IAG to mount legal challenge against quarantine arrangements?

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  • SimonS1
    Participant

    Willie Walsh saying on Sky today that IAG is considering a legal challenge to the government’s quarantine arrangements which are effective Monday, and they are meeting their lawyers today.

    In May BA flew 485 passenger flights, which they would normally have done by lunchtime of 1st of month, and this has led directly to the mass redundancies. He says IAG would have re-started 45% of flights from July were it not for the “irrational legislation”.

    The suggestion is there are other airlines willing to join in.

    Not often I agree with WW, but on this I wish him the best of luck in helping to get the country moving again. I do hope BA is looking at extra capacity on the Dublin route, as a workaround.

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    Tom Otley
    Keymaster

    Here’s a link to part of the interview

    And then defending the proposed job cuts (separate thread!)

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    Tom Otley
    Keymaster

    This is the full interview


    openfly
    Participant

    The other scoundrel in our local aviation, Mollie, is possibly joining Willy in the legal protest. Interesting.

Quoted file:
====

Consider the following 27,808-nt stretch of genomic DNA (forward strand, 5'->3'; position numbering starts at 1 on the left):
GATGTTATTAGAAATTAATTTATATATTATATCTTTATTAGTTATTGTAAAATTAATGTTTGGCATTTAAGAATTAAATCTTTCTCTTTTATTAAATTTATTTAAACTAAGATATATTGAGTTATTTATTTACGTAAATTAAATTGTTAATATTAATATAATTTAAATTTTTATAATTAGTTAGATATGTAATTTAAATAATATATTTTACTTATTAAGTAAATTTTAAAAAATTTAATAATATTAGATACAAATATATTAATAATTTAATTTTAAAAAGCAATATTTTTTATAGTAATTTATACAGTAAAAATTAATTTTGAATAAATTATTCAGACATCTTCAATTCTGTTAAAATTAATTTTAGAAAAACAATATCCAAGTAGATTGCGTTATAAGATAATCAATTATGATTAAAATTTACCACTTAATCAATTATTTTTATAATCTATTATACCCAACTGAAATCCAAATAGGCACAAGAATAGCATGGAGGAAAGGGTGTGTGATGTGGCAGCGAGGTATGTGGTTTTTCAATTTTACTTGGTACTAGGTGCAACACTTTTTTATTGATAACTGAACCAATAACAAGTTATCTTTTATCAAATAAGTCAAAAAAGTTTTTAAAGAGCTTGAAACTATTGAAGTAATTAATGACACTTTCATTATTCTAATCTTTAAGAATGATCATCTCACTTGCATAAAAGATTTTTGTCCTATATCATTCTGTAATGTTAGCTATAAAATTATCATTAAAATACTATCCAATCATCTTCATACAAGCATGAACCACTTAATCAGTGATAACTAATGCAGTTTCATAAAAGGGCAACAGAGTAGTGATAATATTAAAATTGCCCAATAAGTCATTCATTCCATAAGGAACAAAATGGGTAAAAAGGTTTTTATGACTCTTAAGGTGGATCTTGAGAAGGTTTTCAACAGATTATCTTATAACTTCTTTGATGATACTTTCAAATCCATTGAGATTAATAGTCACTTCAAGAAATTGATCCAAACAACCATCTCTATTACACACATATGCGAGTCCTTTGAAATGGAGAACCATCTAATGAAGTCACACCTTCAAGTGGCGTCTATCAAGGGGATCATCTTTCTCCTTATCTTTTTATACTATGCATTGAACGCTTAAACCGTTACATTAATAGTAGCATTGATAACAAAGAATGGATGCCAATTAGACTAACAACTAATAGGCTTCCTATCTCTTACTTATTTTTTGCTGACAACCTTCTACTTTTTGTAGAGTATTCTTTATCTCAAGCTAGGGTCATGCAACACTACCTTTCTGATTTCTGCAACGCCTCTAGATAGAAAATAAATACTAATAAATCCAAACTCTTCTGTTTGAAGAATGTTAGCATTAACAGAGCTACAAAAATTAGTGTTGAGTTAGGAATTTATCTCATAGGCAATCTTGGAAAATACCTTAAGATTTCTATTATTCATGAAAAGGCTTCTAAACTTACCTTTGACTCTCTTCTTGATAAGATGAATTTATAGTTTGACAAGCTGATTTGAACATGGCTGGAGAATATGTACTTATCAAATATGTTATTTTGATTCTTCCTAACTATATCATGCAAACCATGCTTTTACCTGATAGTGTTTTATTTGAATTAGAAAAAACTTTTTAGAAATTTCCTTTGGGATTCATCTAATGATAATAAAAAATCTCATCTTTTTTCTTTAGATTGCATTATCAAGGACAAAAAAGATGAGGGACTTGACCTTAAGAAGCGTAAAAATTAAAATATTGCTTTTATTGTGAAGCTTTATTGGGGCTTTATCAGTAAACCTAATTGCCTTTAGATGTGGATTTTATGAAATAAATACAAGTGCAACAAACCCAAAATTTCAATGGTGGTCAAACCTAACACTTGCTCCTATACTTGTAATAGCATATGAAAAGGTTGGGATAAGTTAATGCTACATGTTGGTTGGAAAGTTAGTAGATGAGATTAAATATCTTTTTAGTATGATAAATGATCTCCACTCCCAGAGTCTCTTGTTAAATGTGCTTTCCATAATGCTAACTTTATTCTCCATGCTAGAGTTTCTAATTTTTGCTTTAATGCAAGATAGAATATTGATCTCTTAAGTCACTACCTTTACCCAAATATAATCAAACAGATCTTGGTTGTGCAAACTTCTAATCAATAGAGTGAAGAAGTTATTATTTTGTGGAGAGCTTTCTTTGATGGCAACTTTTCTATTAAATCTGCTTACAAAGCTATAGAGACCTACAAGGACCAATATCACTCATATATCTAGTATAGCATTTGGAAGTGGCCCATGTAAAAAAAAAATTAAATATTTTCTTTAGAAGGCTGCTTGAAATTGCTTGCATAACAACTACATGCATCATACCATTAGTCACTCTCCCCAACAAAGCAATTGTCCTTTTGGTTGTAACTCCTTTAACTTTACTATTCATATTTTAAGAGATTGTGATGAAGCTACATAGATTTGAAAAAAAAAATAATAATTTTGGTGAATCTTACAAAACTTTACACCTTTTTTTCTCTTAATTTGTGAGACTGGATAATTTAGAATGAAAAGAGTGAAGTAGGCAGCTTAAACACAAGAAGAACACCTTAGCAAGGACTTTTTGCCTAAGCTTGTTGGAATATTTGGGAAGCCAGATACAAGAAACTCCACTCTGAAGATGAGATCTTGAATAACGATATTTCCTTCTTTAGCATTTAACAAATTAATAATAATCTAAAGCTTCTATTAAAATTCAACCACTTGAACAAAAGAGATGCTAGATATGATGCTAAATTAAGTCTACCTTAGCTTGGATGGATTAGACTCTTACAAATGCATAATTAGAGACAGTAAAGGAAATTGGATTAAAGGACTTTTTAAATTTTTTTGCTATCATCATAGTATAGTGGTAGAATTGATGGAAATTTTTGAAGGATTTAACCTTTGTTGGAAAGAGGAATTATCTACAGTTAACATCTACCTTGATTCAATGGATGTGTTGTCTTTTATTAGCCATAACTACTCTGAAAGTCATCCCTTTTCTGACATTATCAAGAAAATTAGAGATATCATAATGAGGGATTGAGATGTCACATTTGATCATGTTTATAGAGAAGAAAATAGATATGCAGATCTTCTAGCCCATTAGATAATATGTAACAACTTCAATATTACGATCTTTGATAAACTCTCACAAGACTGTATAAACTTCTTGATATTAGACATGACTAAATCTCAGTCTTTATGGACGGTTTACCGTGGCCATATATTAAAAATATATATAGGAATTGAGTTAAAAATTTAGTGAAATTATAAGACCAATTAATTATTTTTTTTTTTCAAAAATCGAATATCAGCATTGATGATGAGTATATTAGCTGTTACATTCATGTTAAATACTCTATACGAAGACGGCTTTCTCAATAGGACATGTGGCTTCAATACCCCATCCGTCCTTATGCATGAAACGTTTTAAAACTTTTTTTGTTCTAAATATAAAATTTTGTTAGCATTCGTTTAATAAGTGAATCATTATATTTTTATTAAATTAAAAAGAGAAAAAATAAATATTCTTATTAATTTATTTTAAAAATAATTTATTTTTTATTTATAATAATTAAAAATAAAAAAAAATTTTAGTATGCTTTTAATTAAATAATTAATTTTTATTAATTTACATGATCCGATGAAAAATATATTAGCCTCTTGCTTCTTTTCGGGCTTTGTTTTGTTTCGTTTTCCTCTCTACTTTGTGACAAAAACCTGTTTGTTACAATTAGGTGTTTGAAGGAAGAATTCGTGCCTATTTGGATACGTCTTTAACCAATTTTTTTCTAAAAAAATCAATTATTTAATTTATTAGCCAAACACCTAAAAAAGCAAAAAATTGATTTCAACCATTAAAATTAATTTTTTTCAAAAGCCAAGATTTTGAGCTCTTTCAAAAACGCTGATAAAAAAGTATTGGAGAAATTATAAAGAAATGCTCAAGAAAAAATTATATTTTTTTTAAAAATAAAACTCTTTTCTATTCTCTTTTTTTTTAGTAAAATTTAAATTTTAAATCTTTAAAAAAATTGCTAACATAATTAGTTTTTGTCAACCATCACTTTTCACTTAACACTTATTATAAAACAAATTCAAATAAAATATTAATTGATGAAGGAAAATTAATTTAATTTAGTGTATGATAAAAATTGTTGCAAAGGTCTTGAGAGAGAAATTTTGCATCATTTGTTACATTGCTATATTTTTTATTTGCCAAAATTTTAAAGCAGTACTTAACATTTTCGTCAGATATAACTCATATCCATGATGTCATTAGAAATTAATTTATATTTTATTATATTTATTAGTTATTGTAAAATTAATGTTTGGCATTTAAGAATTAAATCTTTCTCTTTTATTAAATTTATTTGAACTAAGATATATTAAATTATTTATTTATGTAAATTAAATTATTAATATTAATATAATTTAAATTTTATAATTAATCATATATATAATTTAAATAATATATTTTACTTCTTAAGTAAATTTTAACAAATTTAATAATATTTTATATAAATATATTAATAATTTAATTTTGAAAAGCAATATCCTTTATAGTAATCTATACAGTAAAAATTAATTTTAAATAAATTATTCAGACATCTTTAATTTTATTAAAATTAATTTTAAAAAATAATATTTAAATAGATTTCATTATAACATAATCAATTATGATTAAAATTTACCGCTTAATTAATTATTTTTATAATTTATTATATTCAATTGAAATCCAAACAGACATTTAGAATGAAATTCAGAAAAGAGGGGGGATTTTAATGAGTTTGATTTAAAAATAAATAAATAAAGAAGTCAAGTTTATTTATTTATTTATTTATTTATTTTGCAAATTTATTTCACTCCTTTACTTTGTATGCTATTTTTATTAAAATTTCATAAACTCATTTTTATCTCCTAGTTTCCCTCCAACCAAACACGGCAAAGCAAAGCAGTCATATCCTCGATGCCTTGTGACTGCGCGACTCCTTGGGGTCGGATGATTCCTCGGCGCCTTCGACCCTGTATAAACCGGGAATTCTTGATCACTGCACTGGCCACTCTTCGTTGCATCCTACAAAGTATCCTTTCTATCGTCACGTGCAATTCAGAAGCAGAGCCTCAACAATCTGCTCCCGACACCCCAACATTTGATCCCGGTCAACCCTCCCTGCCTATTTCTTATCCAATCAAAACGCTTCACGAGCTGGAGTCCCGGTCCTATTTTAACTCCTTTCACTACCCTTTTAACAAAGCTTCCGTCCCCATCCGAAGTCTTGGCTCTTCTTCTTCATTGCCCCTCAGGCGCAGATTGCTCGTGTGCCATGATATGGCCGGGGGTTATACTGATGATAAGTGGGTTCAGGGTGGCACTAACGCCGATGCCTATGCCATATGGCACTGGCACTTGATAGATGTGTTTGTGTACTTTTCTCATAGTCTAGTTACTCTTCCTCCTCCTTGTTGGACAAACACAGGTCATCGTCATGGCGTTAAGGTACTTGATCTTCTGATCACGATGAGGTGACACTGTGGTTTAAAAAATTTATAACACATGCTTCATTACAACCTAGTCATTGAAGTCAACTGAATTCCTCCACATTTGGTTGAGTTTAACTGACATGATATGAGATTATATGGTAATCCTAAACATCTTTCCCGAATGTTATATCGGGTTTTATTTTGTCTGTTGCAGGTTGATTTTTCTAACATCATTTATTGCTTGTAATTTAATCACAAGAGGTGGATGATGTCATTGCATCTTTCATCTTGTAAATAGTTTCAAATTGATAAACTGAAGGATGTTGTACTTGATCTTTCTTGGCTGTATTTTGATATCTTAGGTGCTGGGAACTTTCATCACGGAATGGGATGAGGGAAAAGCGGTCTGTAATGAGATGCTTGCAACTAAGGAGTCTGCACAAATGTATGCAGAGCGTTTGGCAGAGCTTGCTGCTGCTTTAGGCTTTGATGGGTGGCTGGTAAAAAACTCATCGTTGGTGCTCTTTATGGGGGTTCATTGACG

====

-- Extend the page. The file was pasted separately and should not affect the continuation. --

ASK1945
    Participant

    It will be fascinating to read the basis of a challenge on a Statutory Instrument, which had gone through Parliament, and arising out of an Act passed by Parliament earlier this year.

    If the lawyers believe that BA has a case, it can only be to challenge this by Judicial Review surely – which could just delay implementation, if the Administrative Court believes there is merit sending the challenge to the full court.

    Maybe the in-house legal team have found a flaw in the legislation – we shall see soon.


    PhilipHart
    Participant

    WWW and MOL should join suit with Simon Dolan, who is challenging the legal basis of the insane lockdown …

    Legal Challenge to the UK Govt Lockdown


    ASK1945
    Participant

    Thank you for the link, Philip.

    Given the number of defeats the government has suffered in the UK’s Supreme Court (where ultimately this may land in due course) I would not be surprised if the legal challenge described in your attachment is successful.

    Nevertheless, I do wonder whether the challenge that may be instituted by WWW (and MoL) can be on the same grounds as that against the general lockdown? I am not a lawyer so do not have a view whether it could be, or not. However’s today’s discussions with lawyers must surely have been about a request for an injunction, to be lodged in the Administrative Court, to stop Monday’s quarantine upon entry for everyone (with some exceptions), Covid positive or not.

    The Dolan legal challenge is a substantive case, after the event, rather than before.


    PhilipHart
    Participant

    Don’t disagree in any way whatsoever @ask1945 that these are legally different issues.

    Just wanted to raise some small awareness of another legal challenge to HMG’s utterly bonkers decisions.


    rferguson
    Participant

    I don’t understand the logic of the UK quarantine regulation.

    Firstly, the fact that I can:

    Land at LHR positive for COVID-19 and be put in quarantine.

    I am then able to take the tube or other public transport home.

    Say I live with two other flatmates (very common for people to house share in the London area) who are not under quarantine.